• Nicole Dragon

Big 12 stays afloat amidst conference chaos

By Nicole Dragon

September 21, 2021

The location of Big 12 teams after the conference officially welcomes Houston, BYU, UCF, and Cincinnatti.
Photo Credit: Associated Press

The Universities of Texas and Oklahoma, two of the Big 12’s powerhouse schools, announced this summer that they would not be renewing their media contracts with the conference. Instead, they will each elect to sign with the SEC when their contracts expire in 2025, with the option to transfer earlier for a $10 million fine.


Texas’ and Oklahoma’s departure would leave just eight schools in the Big 12: Texas Tech, Oklahoma State, Iowa State, Kansas State, Texas Christian, Baylor, West Virginia, and Kansas. In contrast, the SEC will have the most member schools out of all Power Five conferences, granting them opportunities to increase revenue from TV deals and, most prominently, continue to dominate college football.


With its two powerhouses departing, the Big 12 quickly began damage control by searching for replacement schools to keep its conference afloat. On September 10, it sent out offers to the Universities of Houston, Cincinnati, Central Florida (UCF), and Brigham Young (BYU). These colleges will bring high quality competition to the Big 12, while simultaneously earning financial power as newly minted Power Five schools.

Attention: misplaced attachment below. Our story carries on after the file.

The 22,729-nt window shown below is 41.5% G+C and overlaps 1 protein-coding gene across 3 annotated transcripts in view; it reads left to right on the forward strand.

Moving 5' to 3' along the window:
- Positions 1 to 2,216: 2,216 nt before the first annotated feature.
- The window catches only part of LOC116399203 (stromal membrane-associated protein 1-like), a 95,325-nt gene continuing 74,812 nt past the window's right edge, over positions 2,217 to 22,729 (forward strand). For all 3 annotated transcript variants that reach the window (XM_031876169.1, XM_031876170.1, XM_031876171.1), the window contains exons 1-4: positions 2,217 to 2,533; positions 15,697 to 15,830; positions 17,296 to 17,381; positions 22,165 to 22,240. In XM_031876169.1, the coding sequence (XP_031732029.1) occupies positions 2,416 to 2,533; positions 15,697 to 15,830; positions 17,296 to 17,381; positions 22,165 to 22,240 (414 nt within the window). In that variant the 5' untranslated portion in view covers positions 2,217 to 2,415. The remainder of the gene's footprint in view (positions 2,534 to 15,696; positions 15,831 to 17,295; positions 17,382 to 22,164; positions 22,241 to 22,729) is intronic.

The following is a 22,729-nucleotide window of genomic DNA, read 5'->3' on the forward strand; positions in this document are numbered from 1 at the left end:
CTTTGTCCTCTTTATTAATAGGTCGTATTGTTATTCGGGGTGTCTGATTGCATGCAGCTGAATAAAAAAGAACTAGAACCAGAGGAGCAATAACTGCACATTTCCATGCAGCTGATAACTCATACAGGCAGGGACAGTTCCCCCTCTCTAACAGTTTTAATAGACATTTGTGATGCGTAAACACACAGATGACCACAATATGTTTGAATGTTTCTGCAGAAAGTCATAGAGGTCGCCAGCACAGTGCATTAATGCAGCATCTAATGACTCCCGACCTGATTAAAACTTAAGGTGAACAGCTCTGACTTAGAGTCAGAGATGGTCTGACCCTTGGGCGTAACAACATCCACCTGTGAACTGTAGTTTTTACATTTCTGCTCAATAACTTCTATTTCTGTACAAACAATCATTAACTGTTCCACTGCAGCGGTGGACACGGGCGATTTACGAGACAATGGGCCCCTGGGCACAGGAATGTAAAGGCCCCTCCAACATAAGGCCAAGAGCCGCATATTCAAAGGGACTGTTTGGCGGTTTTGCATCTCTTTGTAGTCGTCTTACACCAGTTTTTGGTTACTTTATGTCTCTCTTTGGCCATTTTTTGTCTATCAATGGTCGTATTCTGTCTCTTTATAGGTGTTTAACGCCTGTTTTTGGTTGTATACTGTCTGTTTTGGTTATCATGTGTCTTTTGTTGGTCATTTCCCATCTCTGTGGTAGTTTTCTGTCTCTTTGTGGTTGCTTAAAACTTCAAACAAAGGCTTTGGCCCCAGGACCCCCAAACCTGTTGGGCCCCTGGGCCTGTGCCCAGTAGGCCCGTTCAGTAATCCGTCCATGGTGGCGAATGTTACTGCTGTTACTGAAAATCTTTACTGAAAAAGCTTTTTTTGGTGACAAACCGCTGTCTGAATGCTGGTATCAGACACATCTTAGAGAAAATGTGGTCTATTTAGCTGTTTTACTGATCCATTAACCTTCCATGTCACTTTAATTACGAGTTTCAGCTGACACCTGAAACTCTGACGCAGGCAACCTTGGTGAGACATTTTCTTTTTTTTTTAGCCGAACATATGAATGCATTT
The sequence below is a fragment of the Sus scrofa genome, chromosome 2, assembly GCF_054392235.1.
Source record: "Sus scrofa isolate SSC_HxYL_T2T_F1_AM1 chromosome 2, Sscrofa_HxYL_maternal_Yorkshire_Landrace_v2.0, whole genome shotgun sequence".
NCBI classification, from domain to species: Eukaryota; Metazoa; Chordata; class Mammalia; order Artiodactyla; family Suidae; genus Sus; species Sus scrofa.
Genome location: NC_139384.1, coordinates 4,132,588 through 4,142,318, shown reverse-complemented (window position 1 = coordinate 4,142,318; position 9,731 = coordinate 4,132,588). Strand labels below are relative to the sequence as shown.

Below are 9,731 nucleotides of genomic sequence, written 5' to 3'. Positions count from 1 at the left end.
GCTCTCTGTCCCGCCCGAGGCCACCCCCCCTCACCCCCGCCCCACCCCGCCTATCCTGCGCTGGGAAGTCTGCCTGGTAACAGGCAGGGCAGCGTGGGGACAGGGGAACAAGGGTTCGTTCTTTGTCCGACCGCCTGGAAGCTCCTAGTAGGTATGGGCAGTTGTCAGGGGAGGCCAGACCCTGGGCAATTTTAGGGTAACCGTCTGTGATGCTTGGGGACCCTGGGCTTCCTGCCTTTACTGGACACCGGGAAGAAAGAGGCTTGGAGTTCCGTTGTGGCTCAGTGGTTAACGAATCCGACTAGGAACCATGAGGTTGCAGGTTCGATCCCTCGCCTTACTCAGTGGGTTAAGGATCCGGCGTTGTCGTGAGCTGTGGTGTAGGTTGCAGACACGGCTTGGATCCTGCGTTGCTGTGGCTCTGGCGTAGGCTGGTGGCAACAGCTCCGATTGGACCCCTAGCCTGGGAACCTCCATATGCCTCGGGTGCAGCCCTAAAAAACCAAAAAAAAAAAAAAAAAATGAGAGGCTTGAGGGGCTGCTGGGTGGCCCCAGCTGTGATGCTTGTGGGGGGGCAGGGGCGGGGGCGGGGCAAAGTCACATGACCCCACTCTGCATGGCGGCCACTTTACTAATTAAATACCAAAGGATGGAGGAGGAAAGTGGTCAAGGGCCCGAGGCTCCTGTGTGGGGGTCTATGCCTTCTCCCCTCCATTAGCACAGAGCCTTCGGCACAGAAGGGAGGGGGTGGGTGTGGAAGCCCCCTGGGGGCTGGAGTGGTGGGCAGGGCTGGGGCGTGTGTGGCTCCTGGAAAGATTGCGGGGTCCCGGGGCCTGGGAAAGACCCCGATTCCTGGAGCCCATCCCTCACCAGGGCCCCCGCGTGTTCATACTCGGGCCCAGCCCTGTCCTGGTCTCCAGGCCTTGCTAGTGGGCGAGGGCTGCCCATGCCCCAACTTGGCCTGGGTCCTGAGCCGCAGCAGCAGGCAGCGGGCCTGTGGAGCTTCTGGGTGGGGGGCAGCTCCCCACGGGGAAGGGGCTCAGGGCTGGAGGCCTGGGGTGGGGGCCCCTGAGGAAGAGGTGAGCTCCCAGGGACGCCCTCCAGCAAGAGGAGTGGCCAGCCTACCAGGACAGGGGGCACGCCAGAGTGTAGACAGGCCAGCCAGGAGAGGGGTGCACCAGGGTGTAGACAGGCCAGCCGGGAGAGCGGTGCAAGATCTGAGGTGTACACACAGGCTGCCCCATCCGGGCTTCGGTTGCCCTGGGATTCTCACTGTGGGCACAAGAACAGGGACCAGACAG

Most of the BYU athletic programs are entering the Big 12 from the West Coast Conference, while its football program enters as a former Independent. Currently, the university has a media agreement with ESPN that brings in between $6-10 million annually, but the school is in for a big jump with its new conference. Last year alone, the Big 12 distributed to each of its member schools about $37.7 million from its agreements with FOX and ESPN. Set to enter the Big 12 in 2023, BYU is looking forward to a substantial revenue increase.


Houston, Cincinnati, and UCF, on the other hand, all come from the American Athletic Conference (AAC). Although the AAC is not considered one of the Power Five conferences, it has branded itself as the “Power Six” in reference to its competitive prominence in college football. But like BYU, these schools only made modest earnings with their previous conference: between $4.43 million and $6.2 million annually. This means that by joining the Big 12, these three universities are set to each gain over $30 million in media revenue.


After Texas’ and Oklahoma’s departure from the Big 12, the Power Five conference was left with a choice: suffer the financial consequences, or go out and find replacement universities. Having chosen the latter, the Big 12 now finds itself in a revitalized position with four schools that fit its vision.


BYU, Houston, Cincinnati, and UCF will look to fill the gaping financial and cultural hole at the heart of the Big 12, and given the heightened stakes of belonging to a Power Five conference, it will be interesting to see if they can rise to the challenge.